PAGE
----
In the above chemical reactions, CSH stands for calcium silicate hydrate gel also called Tobermorite gel, and calcium hydroxide is abbreviated as CH. The hydrated crystals look like fibrous tubes and are extremely small.
In a fully hydrated Portland cement paste, the Tobermorite gel occupies about 50-60% of net solid volume, whereas the calcium hydroxide crystals (also termed as Portlandite) occupy 20 to 25% of the volume of solids.
The remaining volume of solids is shared by the other hydration compounds given in the chemical reactions above. The CSH gel takes the lead in governing the compressive strength of the cement paste, and its presence is, by all means, advantageous for the cement paste.
On the other hand, calcium hydroxide proves counter-productive for this cause, and its presence proves somehow useless for the paste. Nevertheless, being alkaline in nature, it aids in controlling the pH of the paste. The figure below shows the structure of hydrate gels formed during this process.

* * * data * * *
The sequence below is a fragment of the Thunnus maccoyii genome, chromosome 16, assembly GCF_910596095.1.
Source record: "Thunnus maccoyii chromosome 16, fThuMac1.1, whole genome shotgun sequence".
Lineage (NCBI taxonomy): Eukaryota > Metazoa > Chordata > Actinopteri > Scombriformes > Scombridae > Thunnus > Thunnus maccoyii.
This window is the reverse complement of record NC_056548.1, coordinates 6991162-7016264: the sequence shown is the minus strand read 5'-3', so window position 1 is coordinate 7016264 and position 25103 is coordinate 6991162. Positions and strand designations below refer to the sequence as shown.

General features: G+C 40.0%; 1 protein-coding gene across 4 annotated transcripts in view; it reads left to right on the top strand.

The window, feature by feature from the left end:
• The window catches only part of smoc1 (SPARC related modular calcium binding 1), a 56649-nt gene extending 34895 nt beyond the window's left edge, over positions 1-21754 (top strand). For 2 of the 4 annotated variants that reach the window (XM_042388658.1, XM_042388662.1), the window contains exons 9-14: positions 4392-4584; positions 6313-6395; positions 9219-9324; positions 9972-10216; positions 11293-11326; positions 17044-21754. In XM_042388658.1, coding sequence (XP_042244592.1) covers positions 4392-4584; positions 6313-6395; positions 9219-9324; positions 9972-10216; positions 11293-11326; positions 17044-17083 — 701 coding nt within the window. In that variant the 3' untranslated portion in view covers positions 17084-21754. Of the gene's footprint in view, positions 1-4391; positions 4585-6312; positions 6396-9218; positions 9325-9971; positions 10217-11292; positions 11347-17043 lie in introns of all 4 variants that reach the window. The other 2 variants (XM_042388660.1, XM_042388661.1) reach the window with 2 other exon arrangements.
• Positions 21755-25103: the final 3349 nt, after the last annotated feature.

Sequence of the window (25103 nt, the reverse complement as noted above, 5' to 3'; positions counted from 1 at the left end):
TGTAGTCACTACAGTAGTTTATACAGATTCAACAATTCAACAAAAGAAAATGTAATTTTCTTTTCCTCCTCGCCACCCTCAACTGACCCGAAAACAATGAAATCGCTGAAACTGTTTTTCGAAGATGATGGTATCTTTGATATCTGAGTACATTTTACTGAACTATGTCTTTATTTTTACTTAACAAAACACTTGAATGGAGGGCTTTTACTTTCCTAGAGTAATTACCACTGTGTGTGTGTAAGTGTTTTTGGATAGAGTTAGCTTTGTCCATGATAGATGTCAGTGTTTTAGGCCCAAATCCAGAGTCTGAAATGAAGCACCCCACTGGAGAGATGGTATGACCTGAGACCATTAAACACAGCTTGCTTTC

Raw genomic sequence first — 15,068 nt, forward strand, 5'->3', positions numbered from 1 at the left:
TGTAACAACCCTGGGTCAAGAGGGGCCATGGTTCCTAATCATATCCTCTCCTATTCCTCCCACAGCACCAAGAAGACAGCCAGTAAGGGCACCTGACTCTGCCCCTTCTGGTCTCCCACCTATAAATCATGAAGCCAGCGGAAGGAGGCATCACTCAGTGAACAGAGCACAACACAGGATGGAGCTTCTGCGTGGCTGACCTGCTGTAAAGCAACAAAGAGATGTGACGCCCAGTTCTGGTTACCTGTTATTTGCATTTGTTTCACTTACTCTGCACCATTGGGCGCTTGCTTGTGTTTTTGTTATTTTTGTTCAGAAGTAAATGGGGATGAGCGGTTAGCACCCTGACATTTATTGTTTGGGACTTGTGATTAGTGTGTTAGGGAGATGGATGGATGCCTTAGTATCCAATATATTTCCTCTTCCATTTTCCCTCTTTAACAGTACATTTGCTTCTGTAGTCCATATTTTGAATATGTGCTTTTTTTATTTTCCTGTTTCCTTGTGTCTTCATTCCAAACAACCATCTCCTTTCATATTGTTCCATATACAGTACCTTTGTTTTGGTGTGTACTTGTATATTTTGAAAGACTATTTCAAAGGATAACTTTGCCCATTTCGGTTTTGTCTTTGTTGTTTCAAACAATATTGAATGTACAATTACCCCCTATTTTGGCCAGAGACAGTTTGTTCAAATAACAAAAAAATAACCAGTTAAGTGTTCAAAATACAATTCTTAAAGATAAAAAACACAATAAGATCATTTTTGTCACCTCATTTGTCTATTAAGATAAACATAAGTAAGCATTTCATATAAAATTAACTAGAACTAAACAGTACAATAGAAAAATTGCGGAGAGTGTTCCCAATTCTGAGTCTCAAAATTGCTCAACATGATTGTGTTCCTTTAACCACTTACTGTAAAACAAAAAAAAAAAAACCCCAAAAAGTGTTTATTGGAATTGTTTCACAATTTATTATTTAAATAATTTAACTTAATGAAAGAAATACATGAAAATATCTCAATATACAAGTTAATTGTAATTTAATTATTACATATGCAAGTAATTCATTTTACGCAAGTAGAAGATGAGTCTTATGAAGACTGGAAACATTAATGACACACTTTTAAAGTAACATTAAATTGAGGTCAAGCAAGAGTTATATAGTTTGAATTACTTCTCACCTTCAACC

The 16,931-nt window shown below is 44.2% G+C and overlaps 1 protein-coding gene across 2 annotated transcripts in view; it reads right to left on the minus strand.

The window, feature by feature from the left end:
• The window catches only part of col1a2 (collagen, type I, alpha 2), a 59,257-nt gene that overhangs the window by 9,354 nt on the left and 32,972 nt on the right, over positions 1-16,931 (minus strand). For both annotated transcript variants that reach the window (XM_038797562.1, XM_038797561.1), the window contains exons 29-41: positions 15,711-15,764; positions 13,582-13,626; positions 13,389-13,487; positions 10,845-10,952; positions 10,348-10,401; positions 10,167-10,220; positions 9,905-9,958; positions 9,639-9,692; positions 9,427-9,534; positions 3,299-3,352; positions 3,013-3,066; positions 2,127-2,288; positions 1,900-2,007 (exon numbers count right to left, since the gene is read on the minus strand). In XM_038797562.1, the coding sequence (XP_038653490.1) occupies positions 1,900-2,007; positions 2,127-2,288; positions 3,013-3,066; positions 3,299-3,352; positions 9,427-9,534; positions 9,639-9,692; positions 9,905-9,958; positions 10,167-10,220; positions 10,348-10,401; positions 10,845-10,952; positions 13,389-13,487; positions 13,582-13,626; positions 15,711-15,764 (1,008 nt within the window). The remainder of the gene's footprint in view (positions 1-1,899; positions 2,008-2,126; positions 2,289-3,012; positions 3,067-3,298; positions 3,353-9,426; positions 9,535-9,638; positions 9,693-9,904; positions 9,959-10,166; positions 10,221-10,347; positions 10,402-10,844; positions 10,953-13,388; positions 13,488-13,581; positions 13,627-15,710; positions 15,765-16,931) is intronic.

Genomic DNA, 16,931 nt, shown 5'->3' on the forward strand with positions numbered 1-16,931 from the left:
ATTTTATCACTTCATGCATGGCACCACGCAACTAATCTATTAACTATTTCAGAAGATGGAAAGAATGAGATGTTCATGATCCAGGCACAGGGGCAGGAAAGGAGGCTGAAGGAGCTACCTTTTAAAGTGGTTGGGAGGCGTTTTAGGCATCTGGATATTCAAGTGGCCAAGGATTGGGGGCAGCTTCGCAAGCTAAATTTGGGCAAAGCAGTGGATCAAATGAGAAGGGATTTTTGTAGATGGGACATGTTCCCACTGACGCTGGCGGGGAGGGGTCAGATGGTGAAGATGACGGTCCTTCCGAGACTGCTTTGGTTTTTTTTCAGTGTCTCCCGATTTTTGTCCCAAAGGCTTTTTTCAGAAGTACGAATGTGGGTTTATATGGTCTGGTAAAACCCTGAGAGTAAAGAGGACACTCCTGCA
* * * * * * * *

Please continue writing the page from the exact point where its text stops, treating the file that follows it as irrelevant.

Fig.: Structure of Hydrate gels
The hydration products begin to accumulate on the outer periphery of the nucleus of hydrated cement particles. This deposition is a slow reaction and takes around 2 to 5 hours. It is called induction or dormant period. As the hydration proceeds, the hydration products slowly begin to deposit on the original cement grains and make it arduous for water to diffuse into the unhydrated nuclei of cement particles.